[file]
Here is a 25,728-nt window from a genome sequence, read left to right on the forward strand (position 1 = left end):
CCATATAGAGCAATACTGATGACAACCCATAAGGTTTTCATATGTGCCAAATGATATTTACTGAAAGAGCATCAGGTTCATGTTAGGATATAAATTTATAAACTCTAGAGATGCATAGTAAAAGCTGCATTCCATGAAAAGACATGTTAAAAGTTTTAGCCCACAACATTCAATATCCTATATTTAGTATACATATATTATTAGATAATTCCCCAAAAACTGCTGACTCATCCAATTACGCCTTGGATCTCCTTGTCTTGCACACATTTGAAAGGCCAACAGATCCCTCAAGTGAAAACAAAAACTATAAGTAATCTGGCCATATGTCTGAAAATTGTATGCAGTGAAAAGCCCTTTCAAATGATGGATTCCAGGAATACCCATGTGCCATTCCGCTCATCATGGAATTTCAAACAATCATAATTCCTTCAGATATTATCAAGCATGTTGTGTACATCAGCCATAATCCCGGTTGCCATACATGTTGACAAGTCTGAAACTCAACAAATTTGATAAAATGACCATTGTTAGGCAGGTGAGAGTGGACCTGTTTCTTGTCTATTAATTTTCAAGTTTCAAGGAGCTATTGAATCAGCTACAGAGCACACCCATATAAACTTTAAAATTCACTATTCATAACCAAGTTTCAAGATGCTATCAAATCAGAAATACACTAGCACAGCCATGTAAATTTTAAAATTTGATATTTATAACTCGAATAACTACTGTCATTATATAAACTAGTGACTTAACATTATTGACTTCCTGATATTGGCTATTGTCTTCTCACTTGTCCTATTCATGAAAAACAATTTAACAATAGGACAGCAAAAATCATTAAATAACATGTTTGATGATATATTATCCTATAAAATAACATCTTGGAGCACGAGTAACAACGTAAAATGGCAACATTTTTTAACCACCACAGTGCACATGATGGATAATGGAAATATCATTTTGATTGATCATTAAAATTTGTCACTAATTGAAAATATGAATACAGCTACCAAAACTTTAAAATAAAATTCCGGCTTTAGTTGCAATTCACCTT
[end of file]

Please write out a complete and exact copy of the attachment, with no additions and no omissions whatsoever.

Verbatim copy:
Here is a 25,728-nt window from a genome sequence, read left to right on the forward strand (position 1 = left end):
CCATATAGAGCAATACTGATGACAACCCATAAGGTTTTCATATGTGCCAAATGATATTTACTGAAAGAGCATCAGGTTCATGTTAGGATATAAATTTATAAACTCTAGAGATGCATAGTAAAAGCTGCATTCCATGAAAAGACATGTTAAAAGTTTTAGCCCACAACATTCAATATCCTATATTTAGTATACATATATTATTAGATAATTCCCCAAAAACTGCTGACTCATCCAATTACGCCTTGGATCTCCTTGTCTTGCACACATTTGAAAGGCCAACAGATCCCTCAAGTGAAAACAAAAACTATAAGTAATCTGGCCATATGTCTGAAAATTGTATGCAGTGAAAAGCCCTTTCAAATGATGGATTCCAGGAATACCCATGTGCCATTCCGCTCATCATGGAATTTCAAACAATCATAATTCCTTCAGATATTATCAAGCATGTTGTGTACATCAGCCATAATCCCGGTTGCCATACATGTTGACAAGTCTGAAACTCAACAAATTTGATAAAATGACCATTGTTAGGCAGGTGAGAGTGGACCTGTTTCTTGTCTATTAATTTTCAAGTTTCAAGGAGCTATTGAATCAGCTACAGAGCACACCCATATAAACTTTAAAATTCACTATTCATAACCAAGTTTCAAGATGCTATCAAATCAGAAATACACTAGCACAGCCATGTAAATTTTAAAATTTGATATTTATAACTCGAATAACTACTGTCATTATATAAACTAGTGACTTAACATTATTGACTTCCTGATATTGGCTATTGTCTTCTCACTTGTCCTATTCATGAAAAACAATTTAACAATAGGACAGCAAAAATCATTAAATAACATGTTTGATGATATATTATCCTATAAAATAACATCTTGGAGCACGAGTAACAACGTAAAATGGCAACATTTTTTAACCACCACAGTGCACATGATGGATAATGGAAATATCATTTTGATTGATCATTAAAATTTGTCACTAATTGAAAATATGAATACAGCTACCAAAACTTTAAAATAAAATTCCGGCTTTAGTTGCAATTCACCTT